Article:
Jon is on the run. He has betrayed Oslo’s biggest crime lord: The Fisherman.
Fleeing to an isolated corner of Norway, to a mountain town so far north that the sun never sets, Jon hopes to find sanctuary amongst a local religious sect.
Hiding out in a shepherd’s cabin in the wilderness, all that stands between him and his fate are Lea, a bereaved mother and her young son, Knut.
But while Lea provides him with a rifle and Knut brings essential supplies, the midnight sun is slowly driving Jon to insanity.
And then he discovers that The Fisherman’s men are getting closer…
Jo Nesbø’s follow up to his Blood on Snow noir series is what you would expect from his other novels. It features a mostly competent assassin on the run from his former employer. An assassin who has had one reason or another for the life of crime from whom he was trying to escape. The Fisherman from the first book is what ties these two books together. But there’s very little difference from Olav and Jon as both characters were reluctant assassins in one way or another.
Jon found himself on the run after he failed to deliver on his last assignment. And if there’s one thing he’s sure of about the Fisherman, is that he always finds what he’s after. In the remote northern town of Kåsund, he hopes to find sanctuary among a devout group of people. But he knows that peace is only temporary. Especially if money and drugs were involved.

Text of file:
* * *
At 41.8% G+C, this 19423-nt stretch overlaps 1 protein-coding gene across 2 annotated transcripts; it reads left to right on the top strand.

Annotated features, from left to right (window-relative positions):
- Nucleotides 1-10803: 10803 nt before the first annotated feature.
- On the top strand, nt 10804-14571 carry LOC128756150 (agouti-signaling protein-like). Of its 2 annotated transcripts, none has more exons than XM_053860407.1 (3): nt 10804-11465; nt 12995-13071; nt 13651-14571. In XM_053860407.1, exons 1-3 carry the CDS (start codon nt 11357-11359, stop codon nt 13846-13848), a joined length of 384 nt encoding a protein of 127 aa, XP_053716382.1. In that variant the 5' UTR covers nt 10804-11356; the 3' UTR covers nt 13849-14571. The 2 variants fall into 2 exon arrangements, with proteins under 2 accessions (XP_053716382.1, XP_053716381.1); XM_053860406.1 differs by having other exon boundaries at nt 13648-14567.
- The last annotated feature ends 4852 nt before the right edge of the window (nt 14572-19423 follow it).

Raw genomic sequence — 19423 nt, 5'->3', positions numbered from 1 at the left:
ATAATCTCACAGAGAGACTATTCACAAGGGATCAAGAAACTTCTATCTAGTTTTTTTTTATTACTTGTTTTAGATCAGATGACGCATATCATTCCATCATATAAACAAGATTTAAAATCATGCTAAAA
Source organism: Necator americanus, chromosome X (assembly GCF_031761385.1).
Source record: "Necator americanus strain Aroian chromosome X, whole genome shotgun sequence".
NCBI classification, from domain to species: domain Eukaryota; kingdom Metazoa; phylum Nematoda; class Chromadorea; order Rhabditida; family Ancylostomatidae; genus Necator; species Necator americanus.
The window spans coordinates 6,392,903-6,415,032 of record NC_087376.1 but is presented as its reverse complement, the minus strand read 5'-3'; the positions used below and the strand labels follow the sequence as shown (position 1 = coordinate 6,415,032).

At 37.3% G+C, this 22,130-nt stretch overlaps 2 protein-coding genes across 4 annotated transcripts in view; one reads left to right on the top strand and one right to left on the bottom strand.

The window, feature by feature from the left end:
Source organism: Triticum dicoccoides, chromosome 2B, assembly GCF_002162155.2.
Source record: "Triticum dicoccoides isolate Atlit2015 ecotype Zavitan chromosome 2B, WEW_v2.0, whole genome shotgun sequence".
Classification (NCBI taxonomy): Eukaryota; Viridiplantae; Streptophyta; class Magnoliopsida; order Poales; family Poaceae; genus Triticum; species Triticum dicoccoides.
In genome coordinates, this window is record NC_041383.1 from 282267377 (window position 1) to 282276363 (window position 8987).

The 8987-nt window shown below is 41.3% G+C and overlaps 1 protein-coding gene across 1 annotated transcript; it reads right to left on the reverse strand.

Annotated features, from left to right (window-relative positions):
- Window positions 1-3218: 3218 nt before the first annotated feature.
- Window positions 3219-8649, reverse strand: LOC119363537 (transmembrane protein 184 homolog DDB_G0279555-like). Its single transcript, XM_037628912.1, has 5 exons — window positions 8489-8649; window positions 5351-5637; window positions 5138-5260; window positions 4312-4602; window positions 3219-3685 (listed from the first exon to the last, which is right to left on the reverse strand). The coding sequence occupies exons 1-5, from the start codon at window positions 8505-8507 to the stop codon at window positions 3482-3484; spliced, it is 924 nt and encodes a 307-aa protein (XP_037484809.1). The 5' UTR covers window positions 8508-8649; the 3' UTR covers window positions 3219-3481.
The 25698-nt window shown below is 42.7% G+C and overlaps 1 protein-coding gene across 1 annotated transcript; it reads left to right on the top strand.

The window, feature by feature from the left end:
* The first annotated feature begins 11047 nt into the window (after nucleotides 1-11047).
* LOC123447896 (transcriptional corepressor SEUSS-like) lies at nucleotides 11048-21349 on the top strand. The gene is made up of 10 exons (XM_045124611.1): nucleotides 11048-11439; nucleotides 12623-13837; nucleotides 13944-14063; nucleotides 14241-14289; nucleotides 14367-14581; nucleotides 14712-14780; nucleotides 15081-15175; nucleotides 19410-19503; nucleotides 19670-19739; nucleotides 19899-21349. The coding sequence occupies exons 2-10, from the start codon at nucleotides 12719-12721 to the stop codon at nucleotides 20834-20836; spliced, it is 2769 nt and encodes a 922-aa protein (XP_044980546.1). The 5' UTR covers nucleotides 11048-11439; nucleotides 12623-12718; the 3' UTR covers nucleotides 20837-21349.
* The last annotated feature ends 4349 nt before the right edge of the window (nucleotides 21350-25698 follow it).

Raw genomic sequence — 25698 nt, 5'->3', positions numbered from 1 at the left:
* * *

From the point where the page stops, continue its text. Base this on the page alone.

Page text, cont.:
There, he meets Lea and Knut; a mother and son townsfolk with whom he’d developed a kinship. He would later find out that Lea’s husband was lost at sea, and that they’ve lived a difficult life all through their existence. And with very little fanfare, he falls in love with Lea. He knew he shouldn’t entertain the thought of having a life after everything that’s happened. And with the Fisherman still gunning for his life, he couldn’t give Lea and Knut a future they both deserved.
TAMED PULP FICTION
This book is less deserving of the Scandinavian-noir tag being thrown around when one hears the name, Jo Nesbø. It was even-tempered and surprisingly romantic, which is a bit unusual for the genre, to be honest. The gore, which is characteristic of Nesbø’s books, came at the bitter end. Disappointing as it felt like an addendum more than anything. Regardless of how I felt about this instalment, I still consider Nesbø as my go-to whenever I’m in the mood for crime fiction.